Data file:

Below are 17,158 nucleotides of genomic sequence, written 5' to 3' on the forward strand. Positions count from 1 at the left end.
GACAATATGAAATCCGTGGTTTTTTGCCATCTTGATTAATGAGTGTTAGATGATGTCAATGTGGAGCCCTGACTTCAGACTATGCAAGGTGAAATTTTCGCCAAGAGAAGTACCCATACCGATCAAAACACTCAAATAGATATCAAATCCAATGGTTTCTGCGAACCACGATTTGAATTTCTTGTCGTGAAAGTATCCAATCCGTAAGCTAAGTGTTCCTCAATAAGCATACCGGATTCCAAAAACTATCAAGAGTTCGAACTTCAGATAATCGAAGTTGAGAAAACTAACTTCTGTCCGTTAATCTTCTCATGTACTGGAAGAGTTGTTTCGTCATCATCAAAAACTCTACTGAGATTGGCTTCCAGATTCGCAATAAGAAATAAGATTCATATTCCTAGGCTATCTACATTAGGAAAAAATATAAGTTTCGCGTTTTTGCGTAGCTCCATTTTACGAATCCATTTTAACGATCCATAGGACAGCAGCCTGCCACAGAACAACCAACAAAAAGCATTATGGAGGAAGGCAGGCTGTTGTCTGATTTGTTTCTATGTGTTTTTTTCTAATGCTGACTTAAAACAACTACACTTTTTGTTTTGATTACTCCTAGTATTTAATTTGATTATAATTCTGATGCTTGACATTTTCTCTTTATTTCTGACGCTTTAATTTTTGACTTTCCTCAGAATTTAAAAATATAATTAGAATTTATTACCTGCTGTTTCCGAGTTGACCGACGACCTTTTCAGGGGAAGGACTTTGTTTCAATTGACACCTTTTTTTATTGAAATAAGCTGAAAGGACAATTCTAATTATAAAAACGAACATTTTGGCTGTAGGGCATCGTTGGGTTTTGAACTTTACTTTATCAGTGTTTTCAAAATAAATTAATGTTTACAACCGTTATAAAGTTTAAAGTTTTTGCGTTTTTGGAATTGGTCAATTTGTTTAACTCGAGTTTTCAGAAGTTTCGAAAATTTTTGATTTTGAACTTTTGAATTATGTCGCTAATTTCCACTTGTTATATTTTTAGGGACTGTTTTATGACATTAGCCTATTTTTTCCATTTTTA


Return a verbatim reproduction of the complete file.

Below are 17,158 nucleotides of genomic sequence, written 5' to 3' on the forward strand. Positions count from 1 at the left end.
GACAATATGAAATCCGTGGTTTTTTGCCATCTTGATTAATGAGTGTTAGATGATGTCAATGTGGAGCCCTGACTTCAGACTATGCAAGGTGAAATTTTCGCCAAGAGAAGTACCCATACCGATCAAAACACTCAAATAGATATCAAATCCAATGGTTTCTGCGAACCACGATTTGAATTTCTTGTCGTGAAAGTATCCAATCCGTAAGCTAAGTGTTCCTCAATAAGCATACCGGATTCCAAAAACTATCAAGAGTTCGAACTTCAGATAATCGAAGTTGAGAAAACTAACTTCTGTCCGTTAATCTTCTCATGTACTGGAAGAGTTGTTTCGTCATCATCAAAAACTCTACTGAGATTGGCTTCCAGATTCGCAATAAGAAATAAGATTCATATTCCTAGGCTATCTACATTAGGAAAAAATATAAGTTTCGCGTTTTTGCGTAGCTCCATTTTACGAATCCATTTTAACGATCCATAGGACAGCAGCCTGCCACAGAACAACCAACAAAAAGCATTATGGAGGAAGGCAGGCTGTTGTCTGATTTGTTTCTATGTGTTTTTTTCTAATGCTGACTTAAAACAACTACACTTTTTGTTTTGATTACTCCTAGTATTTAATTTGATTATAATTCTGATGCTTGACATTTTCTCTTTATTTCTGACGCTTTAATTTTTGACTTTCCTCAGAATTTAAAAATATAATTAGAATTTATTACCTGCTGTTTCCGAGTTGACCGACGACCTTTTCAGGGGAAGGACTTTGTTTCAATTGACACCTTTTTTTATTGAAATAAGCTGAAAGGACAATTCTAATTATAAAAACGAACATTTTGGCTGTAGGGCATCGTTGGGTTTTGAACTTTACTTTATCAGTGTTTTCAAAATAAATTAATGTTTACAACCGTTATAAAGTTTAAAGTTTTTGCGTTTTTGGAATTGGTCAATTTGTTTAACTCGAGTTTTCAGAAGTTTCGAAAATTTTTGATTTTGAACTTTTGAATTATGTCGCTAATTTCCACTTGTTATATTTTTAGGGACTGTTTTATGACATTAGCCTATTTTTTCCATTTTTA